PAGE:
GAO raises concerns about cost of furniture, medical devices at embattled Aurora VA hospital 

Veterans affairs sign
A new VA hospital in Colorado has gone far overbudget and is behind schedule. (JeffOnWire CC BY 2.0)

Federal officials have brought up new cost concerns about a Colorado VA medical center that is already more than $1 billion overbudget and significantly behind schedule 

Andrew Von Ah, director of the physical infrastructure team at the Government Accountability Office, expressed concern about the budget set aside for furniture and medical devices at the Aurora, Colorado, hospital in his testimony (PDF) on Wednesday before the House Committee on Veterans' Affairs. 

The Department of Veterans Affairs had estimated that it would cost $341 million to furnish the hospital and purchase needed devices, but Von Ah said that the agency did not "meet best practicies" when developing the estimate. However, he said that the VA has taken steps to address the issue. 


13th Partnering with ACOS & IDNS Summit

This two-day summit taking place on June 10–11, 2019, offers a unique opportunity to have invaluable face-to-face time with key executives from various ACOs and IDNs from the entire nation – totaling over 3.5 million patients served in 2018. Exclusively at this summit, attendees are provided with inside information and data from case studies on how to structure an ACO/IDN pitch, allowing them to gain the tools to position their organization as a “strategic partner” to ACOs and IDNs, rather than a merely a “vendor.”

"While we cannot find that the current estimate meets or substantially meets all of the characteristics of a reliable estimate, VA has made improvements in the documentation of the estimate since our report," Von Ah said. 

RELATED: VA's hospital security protocols, lack of oversight put patients at risk, GAO finds 

The Aurora hospital has faced criticism since it was revealed in 2015 that the project was more than $1 billion over budget and years behind schedule. An internal document obtained by The Denver Post revealed that though the VA is expected to announce next week that construction on the hospital is complete, its staff will spend several months finishing hundreds of items. 

When the hospital opens in August, it will likely be understaffed, according to the article. Plus, the VA will need to continue operating the old Denver medical center for at least three years, as a planned post-traumatic stress disorder (PTSD) building in Aurora was scrapped to cut costs. The old Denver facility will also house seven primary care teams that don't have space in the new hospital, according to the article.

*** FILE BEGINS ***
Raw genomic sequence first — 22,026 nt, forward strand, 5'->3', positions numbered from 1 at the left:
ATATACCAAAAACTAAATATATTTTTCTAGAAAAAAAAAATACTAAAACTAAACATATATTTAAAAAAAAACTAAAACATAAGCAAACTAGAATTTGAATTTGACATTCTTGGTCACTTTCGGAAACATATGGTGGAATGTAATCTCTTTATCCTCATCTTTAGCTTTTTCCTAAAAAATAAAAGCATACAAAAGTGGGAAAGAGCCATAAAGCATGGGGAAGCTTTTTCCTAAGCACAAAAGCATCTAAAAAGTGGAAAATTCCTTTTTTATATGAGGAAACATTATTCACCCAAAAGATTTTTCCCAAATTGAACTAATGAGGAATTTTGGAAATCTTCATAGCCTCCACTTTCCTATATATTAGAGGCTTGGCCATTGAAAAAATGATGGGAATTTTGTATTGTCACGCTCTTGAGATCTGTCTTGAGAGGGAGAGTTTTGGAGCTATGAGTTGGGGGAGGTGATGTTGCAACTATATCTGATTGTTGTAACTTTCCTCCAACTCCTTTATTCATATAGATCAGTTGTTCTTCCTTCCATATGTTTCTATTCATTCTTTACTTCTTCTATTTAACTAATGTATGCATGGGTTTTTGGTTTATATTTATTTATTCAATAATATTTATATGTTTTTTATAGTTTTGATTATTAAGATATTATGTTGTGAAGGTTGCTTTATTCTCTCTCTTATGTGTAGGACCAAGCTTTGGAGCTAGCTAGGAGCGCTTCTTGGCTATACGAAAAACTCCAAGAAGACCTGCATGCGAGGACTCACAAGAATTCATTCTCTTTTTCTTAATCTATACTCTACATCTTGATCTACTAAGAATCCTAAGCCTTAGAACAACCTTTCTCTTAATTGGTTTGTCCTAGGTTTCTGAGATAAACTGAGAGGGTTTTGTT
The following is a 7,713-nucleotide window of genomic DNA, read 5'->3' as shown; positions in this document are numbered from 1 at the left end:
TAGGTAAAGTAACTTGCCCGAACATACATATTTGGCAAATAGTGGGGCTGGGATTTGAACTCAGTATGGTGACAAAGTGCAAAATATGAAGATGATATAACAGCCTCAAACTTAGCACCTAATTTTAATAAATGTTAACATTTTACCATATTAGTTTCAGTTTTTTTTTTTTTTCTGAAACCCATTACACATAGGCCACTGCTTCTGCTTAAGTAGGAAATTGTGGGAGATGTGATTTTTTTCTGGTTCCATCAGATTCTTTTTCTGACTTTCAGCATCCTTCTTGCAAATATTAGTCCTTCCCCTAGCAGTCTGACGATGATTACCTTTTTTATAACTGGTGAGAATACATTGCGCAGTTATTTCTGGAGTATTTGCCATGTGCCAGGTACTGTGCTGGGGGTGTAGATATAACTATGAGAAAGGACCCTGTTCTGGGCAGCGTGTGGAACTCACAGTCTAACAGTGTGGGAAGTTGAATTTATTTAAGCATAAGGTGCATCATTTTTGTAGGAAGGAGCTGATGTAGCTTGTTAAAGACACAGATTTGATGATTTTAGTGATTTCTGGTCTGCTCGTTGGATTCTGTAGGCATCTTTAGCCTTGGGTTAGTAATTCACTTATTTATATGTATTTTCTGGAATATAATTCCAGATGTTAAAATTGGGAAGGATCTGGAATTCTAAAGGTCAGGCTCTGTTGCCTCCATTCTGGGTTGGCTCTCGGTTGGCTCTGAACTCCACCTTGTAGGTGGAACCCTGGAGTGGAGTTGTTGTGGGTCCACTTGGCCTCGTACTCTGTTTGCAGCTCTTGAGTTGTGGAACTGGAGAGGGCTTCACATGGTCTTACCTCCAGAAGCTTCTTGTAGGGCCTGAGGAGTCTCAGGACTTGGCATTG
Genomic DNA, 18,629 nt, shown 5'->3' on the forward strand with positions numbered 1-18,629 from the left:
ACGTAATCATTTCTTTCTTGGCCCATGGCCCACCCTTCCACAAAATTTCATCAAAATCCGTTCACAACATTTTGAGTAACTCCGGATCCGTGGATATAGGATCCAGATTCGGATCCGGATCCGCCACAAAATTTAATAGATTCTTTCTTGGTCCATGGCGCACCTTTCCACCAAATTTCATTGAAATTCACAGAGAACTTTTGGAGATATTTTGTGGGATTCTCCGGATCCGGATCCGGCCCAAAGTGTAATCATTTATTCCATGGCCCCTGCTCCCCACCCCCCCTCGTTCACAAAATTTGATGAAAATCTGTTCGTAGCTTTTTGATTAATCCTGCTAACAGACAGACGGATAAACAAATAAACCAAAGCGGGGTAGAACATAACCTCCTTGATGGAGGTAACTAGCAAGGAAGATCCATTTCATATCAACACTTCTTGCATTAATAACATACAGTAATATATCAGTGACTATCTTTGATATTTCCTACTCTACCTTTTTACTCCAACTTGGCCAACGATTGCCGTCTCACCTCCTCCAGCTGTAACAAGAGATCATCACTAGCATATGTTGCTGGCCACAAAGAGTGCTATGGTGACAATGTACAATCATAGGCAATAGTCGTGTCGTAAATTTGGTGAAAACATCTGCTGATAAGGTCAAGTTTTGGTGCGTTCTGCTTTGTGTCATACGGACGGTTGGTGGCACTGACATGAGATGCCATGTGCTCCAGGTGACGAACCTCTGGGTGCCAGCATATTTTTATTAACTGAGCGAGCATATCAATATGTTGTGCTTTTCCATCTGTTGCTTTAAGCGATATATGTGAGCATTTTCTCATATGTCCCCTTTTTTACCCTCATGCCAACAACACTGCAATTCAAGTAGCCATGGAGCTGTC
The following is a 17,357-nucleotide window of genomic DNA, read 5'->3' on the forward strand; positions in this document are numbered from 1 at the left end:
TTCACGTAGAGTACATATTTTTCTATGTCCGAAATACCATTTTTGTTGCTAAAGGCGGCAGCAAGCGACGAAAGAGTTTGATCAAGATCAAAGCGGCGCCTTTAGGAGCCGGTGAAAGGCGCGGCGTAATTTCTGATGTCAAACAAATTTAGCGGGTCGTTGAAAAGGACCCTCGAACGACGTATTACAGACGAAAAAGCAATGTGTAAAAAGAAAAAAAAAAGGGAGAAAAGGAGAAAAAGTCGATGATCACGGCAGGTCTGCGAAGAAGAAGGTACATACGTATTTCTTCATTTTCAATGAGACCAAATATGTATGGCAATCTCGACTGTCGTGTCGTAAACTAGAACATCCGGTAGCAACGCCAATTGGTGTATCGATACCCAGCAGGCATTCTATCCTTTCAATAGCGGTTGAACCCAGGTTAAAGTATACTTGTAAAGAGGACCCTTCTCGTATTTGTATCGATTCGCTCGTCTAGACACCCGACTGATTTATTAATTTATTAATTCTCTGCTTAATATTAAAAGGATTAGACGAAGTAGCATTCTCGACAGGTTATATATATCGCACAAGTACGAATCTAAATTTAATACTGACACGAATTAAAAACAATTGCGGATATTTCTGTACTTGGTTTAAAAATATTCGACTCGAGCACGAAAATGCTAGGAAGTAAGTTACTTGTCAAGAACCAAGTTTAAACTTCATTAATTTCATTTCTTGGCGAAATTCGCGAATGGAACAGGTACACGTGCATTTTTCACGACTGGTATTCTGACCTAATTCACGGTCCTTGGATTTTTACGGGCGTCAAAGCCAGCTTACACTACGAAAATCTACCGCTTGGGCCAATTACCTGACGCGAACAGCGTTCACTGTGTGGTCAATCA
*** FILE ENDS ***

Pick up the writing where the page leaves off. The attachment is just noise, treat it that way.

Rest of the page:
RELATED: VA secretary issues a blunt assessment of care for veterans 

At the hearing, Stella Fiotes, acting principal executive director of the VA's Office of Acquisition, Logistics and Construction, testified (PDF) that the budget is still on track for the $341 million estimate. The VA is also looking into ways to offer PTSD care at the new hospital, she said. 

Despite challenges posed by the project, "VA remains committed to ensuring the project provides a facility where Veterans will receive convenient 21st Century healthcare in a manner where the department, Congress, veterans service organizations and local stakeholders work together for the benefit of our nation’s veterans," Fiotes said. 

Committee chairman Phil Roe, M.D., R-Tenn., said that lawmakers would "keep a close eye" on the costs of the facilitiy. Roe and Rep. Mike Coffman, R-Colo., who represents Aurora, toured the facility last week, and he said that though it is state of the art, the problems that have plagued the project are hard to ignore. 

"The road to completing this hospital has been extremely long and bumpy," Roe said. "This situation must never happen again." 

A video of the full hearing is embedded below: 


Suggested Articles

The FTC is suing health IT company Surescripts, accusing the company of employing illegal vertical and horizontal restraints in order to maintain its…

Ohio’s attorney general is continuing his war on PBMs, this time by proposing a multi-step plan to improve transparency and lower drug costs. 

The Trump administration wants to allow state Medicaid programs test new models of integrated care to treat dual eligible beneficiaries.